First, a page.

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Young Toews isn't short on confidence

Wednesday, 05.06.2009 / 10:59 PM / Conference Semifinals: Vancouver vs. Chicago

By Mike G. Morreale - NHL.com Staff Writer

CHICAGO -- Following a productive workout with his teammates on the ice at United Center, Chicago Blackhawks center Jonathan Toews skates off the ice and begins his short trek to the locker room.

He knows his day is far from over. There will likely be a dozen or more media members surrounding him just as he reaches the bench to his stall, which is positioned right next to the other young gun on this team, Patrick Kane.

If familiarity breeds contempt, Toews certainly doesn't show it. He's a professional in every sense of the word despite the fact he might be asked the same question three times over the course of the 10-minute span. Sure, there are times he provides a stock answer, but he's not afraid to ad lib every now and again.

As the 21-year-old captain of a Blackhawks team to reach the second round of the Stanley Cup Playoffs for the first time in over a decade, Toews has that kind of confidence. He may look at you strange or even offer a smile, but there's no denying the fact he's genuine and true -- much like his game on the ice.

But Toews has hit the proverbial wall this past week following a bout with the flu. After connecting for 2 goals and 6 points in his team's six-game elimination of the Calgary Flames in the Western Conference quarterfinal, he's accounted for just one assist and a minus-2 rating in three games against the Vancouver Canucks in the Conference Semifinal.

"You see guys like him … I mean, he was really sick and still played through it which is more than I can say because I sat out a game when I had the flu," Kane said. "Jonathan Toews is a warrior who loves the game -- he just loves hockey."

You'd be hard-pressed to find a better summation of the 34th captain in franchise history. Still, with his Hawks now trailing 2-1 in this best-of-7 series with the Canucks, one would think Toews would begin feeling a little hot under the collar.

Not so.

"Driving home after a loss, you tend to think about all the things that went wrong and everything that's negative," Toews said. "It's easy to think that way after a loss but you have to remind yourself not to get to low after a loss just as you do not want to get too high after a win. You want to stay mentally positive and have some fun."

Did he just say fun? Jonathan, these are the playoffs. We're not back in Winnipeg, Manitoba, preparing for a pick-up hockey game on the neighborhood lake.

"Look, it's tough to forget about stuff," he explained. "When you're happy and things are good and you feel like things are going your way, you know darn well that's not the reality of it. You have to put that behind you, learn from it and do your best to prepare for the next game because things might not be as good."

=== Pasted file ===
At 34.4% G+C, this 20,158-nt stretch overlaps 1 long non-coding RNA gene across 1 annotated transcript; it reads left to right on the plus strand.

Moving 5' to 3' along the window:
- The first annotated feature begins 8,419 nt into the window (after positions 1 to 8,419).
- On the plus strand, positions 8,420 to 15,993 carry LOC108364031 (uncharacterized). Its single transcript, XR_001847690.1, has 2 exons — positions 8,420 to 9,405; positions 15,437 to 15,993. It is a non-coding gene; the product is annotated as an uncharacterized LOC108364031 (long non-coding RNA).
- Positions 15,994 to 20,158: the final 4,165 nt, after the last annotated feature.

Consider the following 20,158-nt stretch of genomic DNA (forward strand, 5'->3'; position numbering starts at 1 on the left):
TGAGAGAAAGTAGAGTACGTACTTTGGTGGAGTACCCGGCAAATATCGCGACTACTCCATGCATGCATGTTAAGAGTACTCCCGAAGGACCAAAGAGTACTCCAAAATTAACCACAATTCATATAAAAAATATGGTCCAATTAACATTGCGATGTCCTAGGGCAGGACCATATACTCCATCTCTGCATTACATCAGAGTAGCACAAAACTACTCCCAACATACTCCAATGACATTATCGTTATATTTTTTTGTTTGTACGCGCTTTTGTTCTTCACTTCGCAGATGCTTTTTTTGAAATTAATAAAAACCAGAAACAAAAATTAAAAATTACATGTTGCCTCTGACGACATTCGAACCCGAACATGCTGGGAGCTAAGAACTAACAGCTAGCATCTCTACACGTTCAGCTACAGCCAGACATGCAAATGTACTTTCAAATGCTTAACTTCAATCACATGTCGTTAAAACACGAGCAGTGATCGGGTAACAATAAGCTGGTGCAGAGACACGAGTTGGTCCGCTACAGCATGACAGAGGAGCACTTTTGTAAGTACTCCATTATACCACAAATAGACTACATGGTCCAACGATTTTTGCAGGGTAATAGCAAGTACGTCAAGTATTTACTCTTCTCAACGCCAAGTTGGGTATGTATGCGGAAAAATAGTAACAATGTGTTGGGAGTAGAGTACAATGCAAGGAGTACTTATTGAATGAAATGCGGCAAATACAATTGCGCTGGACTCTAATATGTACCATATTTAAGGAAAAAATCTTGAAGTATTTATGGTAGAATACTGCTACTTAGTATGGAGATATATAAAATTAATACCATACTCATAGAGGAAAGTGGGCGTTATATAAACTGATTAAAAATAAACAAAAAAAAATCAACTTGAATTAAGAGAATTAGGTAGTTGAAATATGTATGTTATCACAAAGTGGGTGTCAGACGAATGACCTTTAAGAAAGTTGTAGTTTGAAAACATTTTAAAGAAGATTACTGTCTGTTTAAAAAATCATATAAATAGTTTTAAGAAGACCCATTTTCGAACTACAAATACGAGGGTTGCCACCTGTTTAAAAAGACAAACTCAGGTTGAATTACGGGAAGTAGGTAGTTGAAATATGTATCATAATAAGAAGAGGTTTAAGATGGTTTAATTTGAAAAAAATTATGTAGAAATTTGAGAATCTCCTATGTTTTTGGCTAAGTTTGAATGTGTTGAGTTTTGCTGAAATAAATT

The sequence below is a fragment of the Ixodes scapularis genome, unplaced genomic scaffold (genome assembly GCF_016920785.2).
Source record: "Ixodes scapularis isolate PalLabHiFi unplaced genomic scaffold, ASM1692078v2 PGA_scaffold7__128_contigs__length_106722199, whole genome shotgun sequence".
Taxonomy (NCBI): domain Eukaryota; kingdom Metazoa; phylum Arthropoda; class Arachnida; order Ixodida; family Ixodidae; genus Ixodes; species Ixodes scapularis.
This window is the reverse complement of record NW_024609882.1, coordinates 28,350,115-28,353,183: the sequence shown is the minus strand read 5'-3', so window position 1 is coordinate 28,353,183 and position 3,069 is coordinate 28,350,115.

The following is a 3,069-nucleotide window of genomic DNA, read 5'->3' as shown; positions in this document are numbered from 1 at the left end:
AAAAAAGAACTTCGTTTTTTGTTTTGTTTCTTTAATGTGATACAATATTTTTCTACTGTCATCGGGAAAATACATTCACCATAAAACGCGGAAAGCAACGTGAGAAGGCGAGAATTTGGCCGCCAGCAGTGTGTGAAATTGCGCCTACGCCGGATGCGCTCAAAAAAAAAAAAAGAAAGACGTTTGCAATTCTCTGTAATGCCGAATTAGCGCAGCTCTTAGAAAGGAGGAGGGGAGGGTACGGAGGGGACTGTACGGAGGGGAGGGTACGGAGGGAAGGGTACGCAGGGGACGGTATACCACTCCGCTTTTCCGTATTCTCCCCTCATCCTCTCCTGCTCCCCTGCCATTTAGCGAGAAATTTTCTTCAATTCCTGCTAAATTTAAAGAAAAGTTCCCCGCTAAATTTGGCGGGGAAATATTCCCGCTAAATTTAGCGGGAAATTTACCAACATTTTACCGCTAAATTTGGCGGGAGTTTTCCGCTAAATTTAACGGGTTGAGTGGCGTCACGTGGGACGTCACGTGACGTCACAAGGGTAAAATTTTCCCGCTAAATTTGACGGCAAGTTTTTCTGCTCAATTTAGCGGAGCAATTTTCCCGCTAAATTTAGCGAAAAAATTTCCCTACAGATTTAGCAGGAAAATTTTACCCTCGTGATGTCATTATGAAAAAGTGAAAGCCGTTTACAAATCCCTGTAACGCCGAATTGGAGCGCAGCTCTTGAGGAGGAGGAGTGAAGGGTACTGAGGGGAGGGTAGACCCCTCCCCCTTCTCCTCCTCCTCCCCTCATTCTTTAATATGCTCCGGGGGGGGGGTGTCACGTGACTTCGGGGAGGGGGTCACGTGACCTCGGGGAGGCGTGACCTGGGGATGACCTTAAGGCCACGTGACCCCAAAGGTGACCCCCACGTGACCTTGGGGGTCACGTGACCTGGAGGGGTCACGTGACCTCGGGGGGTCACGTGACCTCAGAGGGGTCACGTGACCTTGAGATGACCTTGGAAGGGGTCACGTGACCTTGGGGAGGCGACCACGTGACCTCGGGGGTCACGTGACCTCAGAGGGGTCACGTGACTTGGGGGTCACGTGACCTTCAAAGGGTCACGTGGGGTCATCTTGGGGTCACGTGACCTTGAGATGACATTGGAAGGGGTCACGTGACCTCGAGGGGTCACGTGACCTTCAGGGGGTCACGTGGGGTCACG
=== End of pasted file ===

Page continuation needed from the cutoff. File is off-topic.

Toews admits the pressure is no different for him than it is on any of his teammates, even though he's the only player with the big letter 'C' stitched on his jersey.

"Every guy in this room is trying to put a little bit more pressure on himself," Toews said. "You have to be thinking that, on any given shift, I might be that guy who scores a big goal or makes a big play that changes things. I feel the same way."

To that end, Toews is confident his best is yet to come. Now whether or not that happens in this series or down the road makes no difference. What does matter is the fact he believes it will happen and that's the sign of a leader.

"I feel my best hockey in this series is still to be played and I'm still thinking there are a lot of ways I can contribute more," he said. "It was a tough loss (in Game 3) but hopefully I can do something here to try to change things and switch the momentum a little bit. You're never satisfied with the way you played or the way things went and, really, this is still a learning experience for a lot of us in here. I felt there were things I could have changed or done differently in certain games that would have resulted in a goal but I'm improving every game."

Chicago Blackhawks Playoff GearKane describes Toews as a player who'll do anything to help a teammate.

"He's a pretty even-keel guy," Kane said. "I think if you looked at video of him in this series, the series against Calgary and the regular season, you would notice he's pretty much the same player every night whether he's scoring goals or fighting for loose pucks.

"He's either contributing on the defensive end or creating plays. Jon is our No. 1 center and probably our best player too, so obviously he's going to be great in the future," Kane continued. "Sometimes you have slumps, I go through them, but it's the way you get out of them and he's certainly broken out quickly when it's happened in the past."

Blackhawks forward Patrick Sharp knows Toews is doing all he can to rebound in a big way.

"I don't have any issues with our captain," Sharp said. "He's done a great job all year long and it's playoff time and he's one of our top guys. He's going to be checked hard so we need him to fight through that the best he can and I think he's done a great job. He's not one of those guys who talks all the time in the room about what needs to be done, but he can assess a situation and know when the right time is to speak up."

Contact Mike Morreale at mmorreale@nhl.com.




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